Scottish Friendly aiming to fill the Child Trust Fund gap

Mutual brands Jisas 'wasted opportunity' as it launches new products

Scottish Friendly has criticised the government's plans for child savings as it launches a new range of accounts aimed at families.

The four tax-efficient Scottish Friendly products hitting the market today include child savings plans, designed to help fill the gap left by the demise of child trust funds (CTFs).

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The funds - under which the government paid 250 to all children born on or after 1 September 2002 - were scrapped by the coalition last year and children born after 2 January this year were ineligible for them. Parents and other relatives can still contribute up to 1,200 a year to those already open, but many providers have closed their CTF products.

They are to be replaced in November by junior individual savings accounts (Jisas), into which parents and other family members will be able to save up to 3,000 a year, tax-free. The money will be locked in until the child turns 18, at which point it can become an adult Isa. About six million children will qualify for Jisas when they launch, with about 800,000 becoming eligible each subsequent year.

Children with CTFs will not be eligible for Jisas and transfers between the two will not be allowed, leaving millions trapped in accounts no longer offering competitive returns.

Neil Lovatt, sales and marketing director at Scottish Friendly, branded Jisas a "sadly wasted opportunity" - boasting none of the biggest advantages of CTFs but possessing both its biggest failings.

He said: "CTFs started the ball rolling on child saving in a big way, but it will stall with Jisas due to political posturing and political correctness.

"That means it's up to the industry to innovate and find other ways of encouraging child savings that is based on a robust understanding of parents' motivations and fears and not on some shallow, politically correct analysis."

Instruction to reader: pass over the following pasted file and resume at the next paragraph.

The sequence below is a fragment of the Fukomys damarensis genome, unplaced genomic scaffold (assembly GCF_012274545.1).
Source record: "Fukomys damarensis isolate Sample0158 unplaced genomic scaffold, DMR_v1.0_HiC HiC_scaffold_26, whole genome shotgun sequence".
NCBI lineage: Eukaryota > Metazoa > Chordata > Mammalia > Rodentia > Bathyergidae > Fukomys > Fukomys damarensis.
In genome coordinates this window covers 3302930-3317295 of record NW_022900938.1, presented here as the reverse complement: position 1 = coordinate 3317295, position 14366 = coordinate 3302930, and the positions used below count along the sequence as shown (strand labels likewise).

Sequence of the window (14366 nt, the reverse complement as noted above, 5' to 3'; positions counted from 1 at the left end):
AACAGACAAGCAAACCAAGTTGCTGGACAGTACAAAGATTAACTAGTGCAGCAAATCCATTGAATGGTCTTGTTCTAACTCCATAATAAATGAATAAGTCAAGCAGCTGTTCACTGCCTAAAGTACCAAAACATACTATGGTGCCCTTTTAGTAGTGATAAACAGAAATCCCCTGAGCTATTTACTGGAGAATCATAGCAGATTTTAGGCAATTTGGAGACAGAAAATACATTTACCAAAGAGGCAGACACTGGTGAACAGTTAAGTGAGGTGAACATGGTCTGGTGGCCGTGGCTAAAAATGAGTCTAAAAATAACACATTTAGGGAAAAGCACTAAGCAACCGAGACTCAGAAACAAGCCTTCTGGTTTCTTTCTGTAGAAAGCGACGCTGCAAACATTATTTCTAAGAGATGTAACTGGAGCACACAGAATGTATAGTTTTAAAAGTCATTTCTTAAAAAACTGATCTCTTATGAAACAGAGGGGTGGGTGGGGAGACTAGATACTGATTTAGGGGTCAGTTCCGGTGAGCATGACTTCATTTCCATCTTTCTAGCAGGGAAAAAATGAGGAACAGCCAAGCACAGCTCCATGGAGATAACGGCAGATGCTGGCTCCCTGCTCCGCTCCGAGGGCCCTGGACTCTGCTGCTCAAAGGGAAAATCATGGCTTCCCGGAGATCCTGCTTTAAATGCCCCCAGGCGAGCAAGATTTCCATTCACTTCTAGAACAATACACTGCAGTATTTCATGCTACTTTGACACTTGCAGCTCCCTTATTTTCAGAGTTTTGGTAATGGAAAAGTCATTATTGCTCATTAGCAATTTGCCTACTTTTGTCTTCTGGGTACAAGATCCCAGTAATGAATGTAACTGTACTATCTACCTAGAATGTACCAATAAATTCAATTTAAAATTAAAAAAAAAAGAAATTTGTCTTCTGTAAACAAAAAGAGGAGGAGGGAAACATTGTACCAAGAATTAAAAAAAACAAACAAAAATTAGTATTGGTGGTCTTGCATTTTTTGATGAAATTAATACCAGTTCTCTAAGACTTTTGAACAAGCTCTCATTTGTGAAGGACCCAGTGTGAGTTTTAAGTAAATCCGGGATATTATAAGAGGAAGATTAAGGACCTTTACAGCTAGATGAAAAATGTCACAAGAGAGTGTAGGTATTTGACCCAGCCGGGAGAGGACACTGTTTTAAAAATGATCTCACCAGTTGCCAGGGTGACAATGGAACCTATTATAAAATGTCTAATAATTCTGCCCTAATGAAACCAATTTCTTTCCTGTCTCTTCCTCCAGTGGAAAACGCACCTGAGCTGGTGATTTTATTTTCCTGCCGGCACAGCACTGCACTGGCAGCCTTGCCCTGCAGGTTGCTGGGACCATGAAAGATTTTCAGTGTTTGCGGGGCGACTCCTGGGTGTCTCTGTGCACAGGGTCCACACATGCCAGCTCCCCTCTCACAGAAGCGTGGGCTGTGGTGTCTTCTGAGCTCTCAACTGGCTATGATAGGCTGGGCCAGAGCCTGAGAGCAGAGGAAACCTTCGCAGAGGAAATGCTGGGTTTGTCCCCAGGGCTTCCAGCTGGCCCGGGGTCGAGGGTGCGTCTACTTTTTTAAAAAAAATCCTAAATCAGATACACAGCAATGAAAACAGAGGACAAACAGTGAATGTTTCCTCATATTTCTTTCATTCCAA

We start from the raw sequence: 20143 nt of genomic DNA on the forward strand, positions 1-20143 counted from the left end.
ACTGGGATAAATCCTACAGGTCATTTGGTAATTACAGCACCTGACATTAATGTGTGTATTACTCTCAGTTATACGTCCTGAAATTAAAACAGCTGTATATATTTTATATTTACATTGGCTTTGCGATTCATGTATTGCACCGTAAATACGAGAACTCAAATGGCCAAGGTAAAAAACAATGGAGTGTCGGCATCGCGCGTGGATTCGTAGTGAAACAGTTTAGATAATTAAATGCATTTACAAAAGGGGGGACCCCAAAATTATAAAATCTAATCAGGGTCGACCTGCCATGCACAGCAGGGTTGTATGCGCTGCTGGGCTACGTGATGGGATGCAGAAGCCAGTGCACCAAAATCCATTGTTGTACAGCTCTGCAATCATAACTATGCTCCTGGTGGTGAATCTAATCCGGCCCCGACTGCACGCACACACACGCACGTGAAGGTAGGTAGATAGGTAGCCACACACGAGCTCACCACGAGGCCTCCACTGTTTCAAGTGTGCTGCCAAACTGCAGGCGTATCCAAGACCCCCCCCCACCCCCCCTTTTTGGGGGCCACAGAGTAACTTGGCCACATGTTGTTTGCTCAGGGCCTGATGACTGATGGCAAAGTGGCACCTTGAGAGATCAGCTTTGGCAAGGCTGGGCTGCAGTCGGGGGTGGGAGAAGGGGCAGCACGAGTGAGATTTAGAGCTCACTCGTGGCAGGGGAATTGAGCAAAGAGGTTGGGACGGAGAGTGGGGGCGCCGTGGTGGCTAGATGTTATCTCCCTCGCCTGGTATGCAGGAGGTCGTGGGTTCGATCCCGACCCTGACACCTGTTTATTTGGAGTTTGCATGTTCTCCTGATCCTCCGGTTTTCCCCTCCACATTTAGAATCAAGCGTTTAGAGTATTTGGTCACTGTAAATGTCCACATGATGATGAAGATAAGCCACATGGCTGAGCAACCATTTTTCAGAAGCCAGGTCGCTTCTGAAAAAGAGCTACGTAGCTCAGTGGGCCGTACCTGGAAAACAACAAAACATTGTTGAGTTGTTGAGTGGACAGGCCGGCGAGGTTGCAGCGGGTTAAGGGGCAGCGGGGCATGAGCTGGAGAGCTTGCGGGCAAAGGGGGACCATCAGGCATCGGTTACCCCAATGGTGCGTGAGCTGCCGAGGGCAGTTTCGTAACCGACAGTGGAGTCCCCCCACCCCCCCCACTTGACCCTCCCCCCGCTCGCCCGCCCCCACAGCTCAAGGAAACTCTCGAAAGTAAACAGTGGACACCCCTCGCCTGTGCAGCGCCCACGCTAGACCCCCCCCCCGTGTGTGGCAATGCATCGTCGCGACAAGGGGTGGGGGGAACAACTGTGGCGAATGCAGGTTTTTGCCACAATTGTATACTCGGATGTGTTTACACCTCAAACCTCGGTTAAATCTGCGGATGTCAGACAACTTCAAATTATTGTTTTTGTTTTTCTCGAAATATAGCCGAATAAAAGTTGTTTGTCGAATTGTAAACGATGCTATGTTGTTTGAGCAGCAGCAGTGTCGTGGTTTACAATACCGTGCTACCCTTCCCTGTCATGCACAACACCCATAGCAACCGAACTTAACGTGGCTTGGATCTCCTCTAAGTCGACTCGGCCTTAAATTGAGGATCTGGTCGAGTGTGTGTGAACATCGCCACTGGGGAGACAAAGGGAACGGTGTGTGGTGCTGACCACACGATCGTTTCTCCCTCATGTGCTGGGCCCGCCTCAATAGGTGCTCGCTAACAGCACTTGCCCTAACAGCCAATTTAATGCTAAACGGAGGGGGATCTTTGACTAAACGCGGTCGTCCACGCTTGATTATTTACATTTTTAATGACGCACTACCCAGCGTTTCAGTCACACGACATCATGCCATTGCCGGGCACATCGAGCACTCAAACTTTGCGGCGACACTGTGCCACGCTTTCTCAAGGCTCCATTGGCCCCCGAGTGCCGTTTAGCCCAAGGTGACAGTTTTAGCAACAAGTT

The Glasgow-based mutual's new products - see - are tax-exempt savings plans, where the proceeds are free of income and capital gains tax, provided the money is invested for at least ten years.

Between 15 and 25 can be deposited each month and savers can access their capital when they need it. The new range includes the My Kid's Flexible Plan, aimed at parents investing for their children but wanting full control over the money. Similarly, the Child Flexible Plan is available for any adult wanting to put money aside for a child, with the product held in the child's name.

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There's also a Family Flexible Plan, in which family members can each invest their annual tax-free allowances, and the Tax-Free Flexible Plan, for people investing for themselves.Contributions to all four plans are invested in the Scottish Friendly UK Tracker Fund, which has an annual management charge of 1.5 per cent a year.

Lovatt accused the government of failing to learn from the biggest parental objection to CTFs: that the investment was turned over to the child at 18 for them to do with as they wish.

He said: "We know from customer research that lack of access to the plan proceeds before 18 and no parental controls were big problems for many parents eager to invest for their kids. This is why we've launched this new suite of flexible plans providing low-cost long-term investment opportunities with parental controls and access."

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